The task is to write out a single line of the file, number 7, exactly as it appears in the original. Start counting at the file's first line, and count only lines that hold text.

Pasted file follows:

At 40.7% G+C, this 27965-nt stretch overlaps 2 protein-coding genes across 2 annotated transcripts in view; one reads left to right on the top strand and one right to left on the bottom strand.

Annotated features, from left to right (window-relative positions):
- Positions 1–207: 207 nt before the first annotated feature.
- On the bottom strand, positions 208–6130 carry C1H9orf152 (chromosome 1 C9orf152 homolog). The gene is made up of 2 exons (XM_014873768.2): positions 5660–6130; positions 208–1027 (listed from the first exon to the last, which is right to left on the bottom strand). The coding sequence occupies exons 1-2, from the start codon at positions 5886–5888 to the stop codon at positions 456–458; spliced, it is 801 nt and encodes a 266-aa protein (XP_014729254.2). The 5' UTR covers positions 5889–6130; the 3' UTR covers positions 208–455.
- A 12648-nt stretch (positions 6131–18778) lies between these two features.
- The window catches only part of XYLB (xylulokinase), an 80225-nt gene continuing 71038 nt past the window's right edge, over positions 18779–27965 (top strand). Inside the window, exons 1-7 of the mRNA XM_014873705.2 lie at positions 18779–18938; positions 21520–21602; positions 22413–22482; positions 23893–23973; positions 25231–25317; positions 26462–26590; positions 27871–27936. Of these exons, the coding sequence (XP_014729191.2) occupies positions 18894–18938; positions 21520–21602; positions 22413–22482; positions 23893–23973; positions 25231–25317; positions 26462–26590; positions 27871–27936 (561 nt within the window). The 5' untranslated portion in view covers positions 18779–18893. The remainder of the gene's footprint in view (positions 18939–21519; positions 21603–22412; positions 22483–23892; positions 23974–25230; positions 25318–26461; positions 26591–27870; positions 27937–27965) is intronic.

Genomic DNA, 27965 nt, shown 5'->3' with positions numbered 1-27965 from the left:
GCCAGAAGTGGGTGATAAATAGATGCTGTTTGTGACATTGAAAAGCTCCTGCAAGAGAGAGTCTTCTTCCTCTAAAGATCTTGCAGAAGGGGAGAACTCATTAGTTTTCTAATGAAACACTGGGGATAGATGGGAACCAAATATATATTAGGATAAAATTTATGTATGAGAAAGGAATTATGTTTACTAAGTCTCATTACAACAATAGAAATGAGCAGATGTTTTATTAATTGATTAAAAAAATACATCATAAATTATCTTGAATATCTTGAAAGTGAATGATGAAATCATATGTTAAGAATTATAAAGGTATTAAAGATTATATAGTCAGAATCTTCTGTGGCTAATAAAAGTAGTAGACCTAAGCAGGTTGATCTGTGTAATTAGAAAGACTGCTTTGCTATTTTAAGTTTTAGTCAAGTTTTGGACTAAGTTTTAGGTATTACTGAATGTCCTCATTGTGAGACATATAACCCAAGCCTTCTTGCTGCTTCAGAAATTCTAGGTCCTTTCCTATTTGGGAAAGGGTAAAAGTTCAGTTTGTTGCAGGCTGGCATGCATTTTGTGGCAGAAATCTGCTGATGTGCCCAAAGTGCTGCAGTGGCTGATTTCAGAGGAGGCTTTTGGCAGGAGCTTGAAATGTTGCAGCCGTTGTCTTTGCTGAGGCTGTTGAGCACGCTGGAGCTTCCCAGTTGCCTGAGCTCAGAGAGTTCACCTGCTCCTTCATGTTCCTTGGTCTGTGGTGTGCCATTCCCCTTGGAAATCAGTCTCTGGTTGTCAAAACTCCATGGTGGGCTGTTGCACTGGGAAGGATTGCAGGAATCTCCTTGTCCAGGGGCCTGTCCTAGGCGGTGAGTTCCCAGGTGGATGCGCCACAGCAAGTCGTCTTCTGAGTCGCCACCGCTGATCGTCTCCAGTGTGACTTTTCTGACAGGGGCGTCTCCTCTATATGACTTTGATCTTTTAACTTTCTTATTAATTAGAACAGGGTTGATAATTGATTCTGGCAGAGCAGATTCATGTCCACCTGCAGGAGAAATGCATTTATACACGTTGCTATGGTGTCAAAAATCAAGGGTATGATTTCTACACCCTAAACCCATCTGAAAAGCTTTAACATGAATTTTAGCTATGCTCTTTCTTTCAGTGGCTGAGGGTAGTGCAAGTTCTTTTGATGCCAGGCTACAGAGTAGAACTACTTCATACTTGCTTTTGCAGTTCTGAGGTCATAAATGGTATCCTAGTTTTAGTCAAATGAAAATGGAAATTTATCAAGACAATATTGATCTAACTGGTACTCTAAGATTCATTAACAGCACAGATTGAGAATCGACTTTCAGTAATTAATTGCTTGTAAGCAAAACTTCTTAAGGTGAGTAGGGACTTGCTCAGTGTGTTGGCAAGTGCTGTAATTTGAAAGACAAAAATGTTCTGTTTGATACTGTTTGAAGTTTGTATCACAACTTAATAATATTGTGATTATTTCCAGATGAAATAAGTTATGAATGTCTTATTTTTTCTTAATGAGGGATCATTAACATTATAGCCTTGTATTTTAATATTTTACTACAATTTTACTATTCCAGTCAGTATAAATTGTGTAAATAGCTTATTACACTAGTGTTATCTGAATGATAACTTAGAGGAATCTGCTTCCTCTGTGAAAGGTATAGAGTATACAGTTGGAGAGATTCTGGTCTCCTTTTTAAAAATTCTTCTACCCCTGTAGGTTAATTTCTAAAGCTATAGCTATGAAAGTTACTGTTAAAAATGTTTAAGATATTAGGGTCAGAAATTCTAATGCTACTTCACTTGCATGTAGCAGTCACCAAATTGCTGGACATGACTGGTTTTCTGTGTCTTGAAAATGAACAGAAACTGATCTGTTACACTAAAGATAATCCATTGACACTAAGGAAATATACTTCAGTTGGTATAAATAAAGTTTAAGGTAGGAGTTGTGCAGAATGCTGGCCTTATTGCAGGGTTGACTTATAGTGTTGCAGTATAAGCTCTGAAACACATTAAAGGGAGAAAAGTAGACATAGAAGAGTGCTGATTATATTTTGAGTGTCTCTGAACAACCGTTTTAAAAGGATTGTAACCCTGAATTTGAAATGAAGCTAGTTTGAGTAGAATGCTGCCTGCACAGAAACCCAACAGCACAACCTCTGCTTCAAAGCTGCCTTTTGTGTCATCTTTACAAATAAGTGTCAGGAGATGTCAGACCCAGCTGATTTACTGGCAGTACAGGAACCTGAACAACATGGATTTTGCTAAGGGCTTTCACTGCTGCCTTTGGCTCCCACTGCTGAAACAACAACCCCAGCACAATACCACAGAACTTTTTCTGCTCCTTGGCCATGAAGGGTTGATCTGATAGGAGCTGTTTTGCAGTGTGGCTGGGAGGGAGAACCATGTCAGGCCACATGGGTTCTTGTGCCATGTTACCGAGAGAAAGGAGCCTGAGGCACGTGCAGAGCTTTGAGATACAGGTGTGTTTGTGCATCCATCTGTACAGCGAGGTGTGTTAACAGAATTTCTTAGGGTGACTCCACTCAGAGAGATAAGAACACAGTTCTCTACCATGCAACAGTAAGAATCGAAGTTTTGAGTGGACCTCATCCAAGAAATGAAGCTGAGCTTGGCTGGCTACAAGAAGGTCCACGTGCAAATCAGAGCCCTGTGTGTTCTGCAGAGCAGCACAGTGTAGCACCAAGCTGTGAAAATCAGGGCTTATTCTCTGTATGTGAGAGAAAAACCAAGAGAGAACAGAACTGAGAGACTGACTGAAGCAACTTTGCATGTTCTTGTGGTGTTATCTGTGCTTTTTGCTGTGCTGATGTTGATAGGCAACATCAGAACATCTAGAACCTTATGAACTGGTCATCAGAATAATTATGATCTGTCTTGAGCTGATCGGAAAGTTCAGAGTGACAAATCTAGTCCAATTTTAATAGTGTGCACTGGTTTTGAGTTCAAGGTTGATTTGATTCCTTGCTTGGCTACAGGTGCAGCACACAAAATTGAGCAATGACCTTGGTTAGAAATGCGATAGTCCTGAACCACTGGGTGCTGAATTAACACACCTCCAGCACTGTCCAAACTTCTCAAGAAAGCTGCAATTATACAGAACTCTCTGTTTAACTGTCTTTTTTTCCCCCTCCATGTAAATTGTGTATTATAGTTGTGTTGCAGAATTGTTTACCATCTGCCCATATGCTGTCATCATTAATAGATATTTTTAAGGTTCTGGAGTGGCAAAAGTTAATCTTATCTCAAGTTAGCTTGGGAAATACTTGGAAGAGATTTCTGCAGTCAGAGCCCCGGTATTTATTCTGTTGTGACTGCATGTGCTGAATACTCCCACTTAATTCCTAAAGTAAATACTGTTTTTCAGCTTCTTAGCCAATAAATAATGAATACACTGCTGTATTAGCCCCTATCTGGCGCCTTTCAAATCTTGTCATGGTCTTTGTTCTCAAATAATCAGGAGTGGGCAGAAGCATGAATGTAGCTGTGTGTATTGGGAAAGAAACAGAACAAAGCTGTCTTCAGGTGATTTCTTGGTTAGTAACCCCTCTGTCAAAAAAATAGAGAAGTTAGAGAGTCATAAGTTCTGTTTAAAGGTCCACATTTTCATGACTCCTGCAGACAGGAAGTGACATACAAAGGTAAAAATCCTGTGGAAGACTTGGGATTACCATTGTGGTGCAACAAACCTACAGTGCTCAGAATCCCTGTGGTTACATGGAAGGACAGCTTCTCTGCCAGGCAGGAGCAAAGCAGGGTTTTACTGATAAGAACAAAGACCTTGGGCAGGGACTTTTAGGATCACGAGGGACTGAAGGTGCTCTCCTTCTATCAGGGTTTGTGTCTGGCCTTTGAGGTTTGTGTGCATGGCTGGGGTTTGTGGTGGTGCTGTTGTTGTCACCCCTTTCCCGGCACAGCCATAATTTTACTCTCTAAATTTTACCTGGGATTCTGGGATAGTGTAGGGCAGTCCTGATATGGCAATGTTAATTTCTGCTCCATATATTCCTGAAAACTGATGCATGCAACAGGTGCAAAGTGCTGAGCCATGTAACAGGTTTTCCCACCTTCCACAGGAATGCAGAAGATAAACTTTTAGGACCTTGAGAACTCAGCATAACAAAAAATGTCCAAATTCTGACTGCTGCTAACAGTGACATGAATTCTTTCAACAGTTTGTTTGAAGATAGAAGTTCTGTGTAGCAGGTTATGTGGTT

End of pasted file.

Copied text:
Genomic DNA, 27965 nt, shown 5'->3' with positions numbered 1-27965 from the left: